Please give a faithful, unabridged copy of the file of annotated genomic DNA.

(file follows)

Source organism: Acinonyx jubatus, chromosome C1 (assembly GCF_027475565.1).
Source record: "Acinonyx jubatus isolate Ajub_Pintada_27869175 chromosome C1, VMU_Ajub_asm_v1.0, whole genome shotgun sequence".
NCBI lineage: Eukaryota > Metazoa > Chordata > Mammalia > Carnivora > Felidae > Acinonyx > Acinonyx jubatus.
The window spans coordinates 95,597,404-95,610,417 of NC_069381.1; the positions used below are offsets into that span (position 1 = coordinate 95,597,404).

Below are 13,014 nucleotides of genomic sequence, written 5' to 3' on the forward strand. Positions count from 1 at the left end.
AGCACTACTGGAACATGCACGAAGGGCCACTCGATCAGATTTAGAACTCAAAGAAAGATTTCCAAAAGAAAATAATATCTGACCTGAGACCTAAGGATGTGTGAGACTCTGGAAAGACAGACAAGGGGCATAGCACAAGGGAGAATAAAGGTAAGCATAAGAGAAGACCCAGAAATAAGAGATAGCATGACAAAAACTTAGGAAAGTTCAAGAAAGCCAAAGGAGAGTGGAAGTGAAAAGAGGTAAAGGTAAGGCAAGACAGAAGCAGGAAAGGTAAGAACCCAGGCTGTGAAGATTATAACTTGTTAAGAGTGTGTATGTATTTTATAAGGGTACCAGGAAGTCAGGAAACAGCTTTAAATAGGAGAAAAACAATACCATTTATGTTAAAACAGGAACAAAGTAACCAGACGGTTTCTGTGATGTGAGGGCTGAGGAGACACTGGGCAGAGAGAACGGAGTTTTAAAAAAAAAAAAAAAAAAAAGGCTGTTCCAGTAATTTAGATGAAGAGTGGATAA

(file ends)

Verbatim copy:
Source organism: Acinonyx jubatus, chromosome C1 (assembly GCF_027475565.1).
Source record: "Acinonyx jubatus isolate Ajub_Pintada_27869175 chromosome C1, VMU_Ajub_asm_v1.0, whole genome shotgun sequence".
NCBI lineage: Eukaryota > Metazoa > Chordata > Mammalia > Carnivora > Felidae > Acinonyx > Acinonyx jubatus.
The window spans coordinates 95,597,404-95,610,417 of NC_069381.1; the positions used below are offsets into that span (position 1 = coordinate 95,597,404).

Below are 13,014 nucleotides of genomic sequence, written 5' to 3' on the forward strand. Positions count from 1 at the left end.
AGCACTACTGGAACATGCACGAAGGGCCACTCGATCAGATTTAGAACTCAAAGAAAGATTTCCAAAAGAAAATAATATCTGACCTGAGACCTAAGGATGTGTGAGACTCTGGAAAGACAGACAAGGGGCATAGCACAAGGGAGAATAAAGGTAAGCATAAGAGAAGACCCAGAAATAAGAGATAGCATGACAAAAACTTAGGAAAGTTCAAGAAAGCCAAAGGAGAGTGGAAGTGAAAAGAGGTAAAGGTAAGGCAAGACAGAAGCAGGAAAGGTAAGAACCCAGGCTGTGAAGATTATAACTTGTTAAGAGTGTGTATGTATTTTATAAGGGTACCAGGAAGTCAGGAAACAGCTTTAAATAGGAGAAAAACAATACCATTTATGTTAAAACAGGAACAAAGTAACCAGACGGTTTCTGTGATGTGAGGGCTGAGGAGACACTGGGCAGAGAGAACGGAGTTTTAAAAAAAAAAAAAAAAAAAAGGCTGTTCCAGTAATTTAGATGAAGAGTGGATAA